Jaden Ivey and Jalen Duren, drafted No. 5 and No. 13, respectively, by the Detroit Pistons in June, could be key parts to what the franchise calls its “restoration.” Photo by David Dow/NBAE via Getty Images
LAS VEGAS — IT’S the finalgame of opening night at the Thomas & Mack Center, and the crowd — some Detroit Pistons fans, some Portland Trail Blazers fans and the rest just folks itching for some sports action in the middle of the offseason — arises in jubilation on a single play.
The Pistons win the opening tip, and guard Killian Hayes, the No. 7 pick in the 2020 NBA draft, dribbles the ball up the floor. From his left, Jaden Ivey, this year’s No. 5 pick, dashes around a screen, with the Blazers’ summer league defense helplessly trailing behind.
Ivey catches the bounce pass and blasts toward the paint. While he does, the 6-foot-11, 250-pound Jalen Duren, the No. 13 pick in this year’s draft, sneaks his way near the basket, Portland all but ignoring the rookie center. Then, with the flick of his wrist, Ivey lobs a high pass to Duren, who snatches it midair for the two-handed slam.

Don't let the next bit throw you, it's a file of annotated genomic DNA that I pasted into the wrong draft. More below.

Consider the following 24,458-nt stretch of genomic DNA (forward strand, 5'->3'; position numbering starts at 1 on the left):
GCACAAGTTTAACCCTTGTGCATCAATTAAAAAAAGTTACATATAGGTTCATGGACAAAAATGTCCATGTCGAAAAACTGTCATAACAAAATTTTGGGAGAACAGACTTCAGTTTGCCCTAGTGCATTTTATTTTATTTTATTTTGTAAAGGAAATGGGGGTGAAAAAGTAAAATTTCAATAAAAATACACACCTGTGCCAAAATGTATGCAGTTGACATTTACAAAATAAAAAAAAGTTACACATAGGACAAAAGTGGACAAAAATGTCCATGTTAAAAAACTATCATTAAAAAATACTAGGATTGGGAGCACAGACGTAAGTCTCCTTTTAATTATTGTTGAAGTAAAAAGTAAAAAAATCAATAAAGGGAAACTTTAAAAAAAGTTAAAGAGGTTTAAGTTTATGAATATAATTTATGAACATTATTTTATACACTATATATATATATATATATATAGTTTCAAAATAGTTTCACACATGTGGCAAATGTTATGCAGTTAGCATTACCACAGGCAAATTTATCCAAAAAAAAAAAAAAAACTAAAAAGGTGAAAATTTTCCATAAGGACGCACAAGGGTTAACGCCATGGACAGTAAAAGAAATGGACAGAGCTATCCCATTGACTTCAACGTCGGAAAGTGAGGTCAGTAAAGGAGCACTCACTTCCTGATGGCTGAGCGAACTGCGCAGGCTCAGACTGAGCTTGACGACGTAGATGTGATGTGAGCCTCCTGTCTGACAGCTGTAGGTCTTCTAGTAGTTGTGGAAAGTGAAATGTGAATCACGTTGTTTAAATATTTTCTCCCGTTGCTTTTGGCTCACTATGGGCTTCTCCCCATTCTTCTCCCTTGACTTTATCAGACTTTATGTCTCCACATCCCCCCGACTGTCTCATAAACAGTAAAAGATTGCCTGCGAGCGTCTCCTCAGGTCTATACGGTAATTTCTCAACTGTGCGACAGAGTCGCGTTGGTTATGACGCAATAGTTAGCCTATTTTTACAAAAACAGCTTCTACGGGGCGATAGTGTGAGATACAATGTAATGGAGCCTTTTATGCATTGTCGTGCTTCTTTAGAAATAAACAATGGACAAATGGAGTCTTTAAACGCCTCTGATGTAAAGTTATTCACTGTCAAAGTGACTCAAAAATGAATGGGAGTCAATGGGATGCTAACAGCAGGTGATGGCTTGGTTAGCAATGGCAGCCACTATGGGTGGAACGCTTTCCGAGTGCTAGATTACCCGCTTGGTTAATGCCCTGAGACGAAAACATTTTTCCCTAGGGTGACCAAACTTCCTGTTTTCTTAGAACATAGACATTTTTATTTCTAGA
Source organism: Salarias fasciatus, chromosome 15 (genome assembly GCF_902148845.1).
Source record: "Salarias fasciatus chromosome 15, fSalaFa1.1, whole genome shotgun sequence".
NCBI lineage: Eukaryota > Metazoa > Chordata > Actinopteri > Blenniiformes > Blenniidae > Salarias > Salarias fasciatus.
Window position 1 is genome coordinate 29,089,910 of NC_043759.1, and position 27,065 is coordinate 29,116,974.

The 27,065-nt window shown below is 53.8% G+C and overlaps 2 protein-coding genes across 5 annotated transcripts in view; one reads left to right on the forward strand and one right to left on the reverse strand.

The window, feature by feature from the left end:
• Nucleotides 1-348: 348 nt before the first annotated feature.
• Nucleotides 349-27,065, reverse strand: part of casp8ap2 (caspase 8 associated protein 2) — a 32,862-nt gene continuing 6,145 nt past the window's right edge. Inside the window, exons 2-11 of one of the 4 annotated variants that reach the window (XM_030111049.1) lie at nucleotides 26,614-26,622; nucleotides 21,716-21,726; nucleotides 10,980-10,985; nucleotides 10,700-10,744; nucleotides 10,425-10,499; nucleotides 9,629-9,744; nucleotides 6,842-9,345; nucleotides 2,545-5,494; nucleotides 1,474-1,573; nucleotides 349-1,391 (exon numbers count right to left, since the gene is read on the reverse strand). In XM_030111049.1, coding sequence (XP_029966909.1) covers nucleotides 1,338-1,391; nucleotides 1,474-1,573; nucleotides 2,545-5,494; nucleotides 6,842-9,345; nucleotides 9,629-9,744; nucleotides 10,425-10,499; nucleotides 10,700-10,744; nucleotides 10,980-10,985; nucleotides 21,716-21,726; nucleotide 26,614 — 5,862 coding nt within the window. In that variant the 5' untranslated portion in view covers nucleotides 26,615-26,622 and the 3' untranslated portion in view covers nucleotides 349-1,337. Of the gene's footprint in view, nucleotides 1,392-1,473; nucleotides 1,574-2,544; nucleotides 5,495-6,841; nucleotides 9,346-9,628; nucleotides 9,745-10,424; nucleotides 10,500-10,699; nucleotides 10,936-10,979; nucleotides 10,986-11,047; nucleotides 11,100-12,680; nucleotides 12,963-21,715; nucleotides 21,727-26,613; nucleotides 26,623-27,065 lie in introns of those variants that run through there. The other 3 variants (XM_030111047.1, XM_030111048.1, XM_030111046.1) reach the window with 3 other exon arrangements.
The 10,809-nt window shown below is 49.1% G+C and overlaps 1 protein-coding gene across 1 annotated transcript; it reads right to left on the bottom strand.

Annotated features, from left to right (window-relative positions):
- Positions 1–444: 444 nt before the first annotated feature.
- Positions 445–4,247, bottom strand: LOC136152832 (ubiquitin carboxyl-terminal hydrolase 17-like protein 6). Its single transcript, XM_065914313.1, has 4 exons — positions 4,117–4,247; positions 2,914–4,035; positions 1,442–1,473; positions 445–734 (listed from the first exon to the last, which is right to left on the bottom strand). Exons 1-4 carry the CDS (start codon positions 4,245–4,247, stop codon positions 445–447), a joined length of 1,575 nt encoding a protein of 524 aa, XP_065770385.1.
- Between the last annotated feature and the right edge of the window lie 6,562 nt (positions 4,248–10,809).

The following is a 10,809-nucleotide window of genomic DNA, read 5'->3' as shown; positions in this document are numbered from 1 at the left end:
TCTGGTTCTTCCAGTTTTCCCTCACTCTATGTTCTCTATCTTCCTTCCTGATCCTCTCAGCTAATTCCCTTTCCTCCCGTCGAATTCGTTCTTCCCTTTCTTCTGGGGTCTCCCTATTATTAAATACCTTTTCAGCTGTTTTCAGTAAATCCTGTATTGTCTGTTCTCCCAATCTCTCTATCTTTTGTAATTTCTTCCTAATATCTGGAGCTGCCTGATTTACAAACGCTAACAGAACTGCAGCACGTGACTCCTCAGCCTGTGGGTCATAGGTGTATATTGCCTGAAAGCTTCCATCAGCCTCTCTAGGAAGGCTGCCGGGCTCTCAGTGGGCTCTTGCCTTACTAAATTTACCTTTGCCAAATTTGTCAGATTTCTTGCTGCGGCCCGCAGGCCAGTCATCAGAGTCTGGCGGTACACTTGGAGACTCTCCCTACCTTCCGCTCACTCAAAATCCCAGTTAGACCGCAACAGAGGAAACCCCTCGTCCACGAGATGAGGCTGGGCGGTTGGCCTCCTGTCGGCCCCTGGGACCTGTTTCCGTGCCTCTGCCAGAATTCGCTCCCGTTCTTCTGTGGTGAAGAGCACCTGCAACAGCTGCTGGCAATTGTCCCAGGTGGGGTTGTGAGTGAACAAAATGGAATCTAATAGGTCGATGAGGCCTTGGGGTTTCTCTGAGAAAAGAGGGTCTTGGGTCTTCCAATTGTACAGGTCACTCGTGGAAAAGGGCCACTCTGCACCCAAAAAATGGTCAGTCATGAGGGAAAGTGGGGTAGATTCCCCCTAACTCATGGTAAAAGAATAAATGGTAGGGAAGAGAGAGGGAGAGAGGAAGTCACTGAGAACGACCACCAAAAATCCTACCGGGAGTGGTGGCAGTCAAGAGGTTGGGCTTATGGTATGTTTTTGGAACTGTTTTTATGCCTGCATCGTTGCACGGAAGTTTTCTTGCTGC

One play — during summer league, no less — is the epitome of small-sample theater.
But the Pistons, losers of 157 games over the past three seasons, hope it’s a glimpse of something more, a future they’re three years into building.
“You feel [Duren] when he’s out there,” an Eastern Conference scout told ESPN. “[With Ivey], they got the two most athletic players in the draft.”
Ivey, who scored a team-high 20 points on 14 shots in the Pistons’ 81-78 victory, is — the Pistons believe — the perfect complement to Cade Cunningham, the 2021 No. 1 overall draft pick.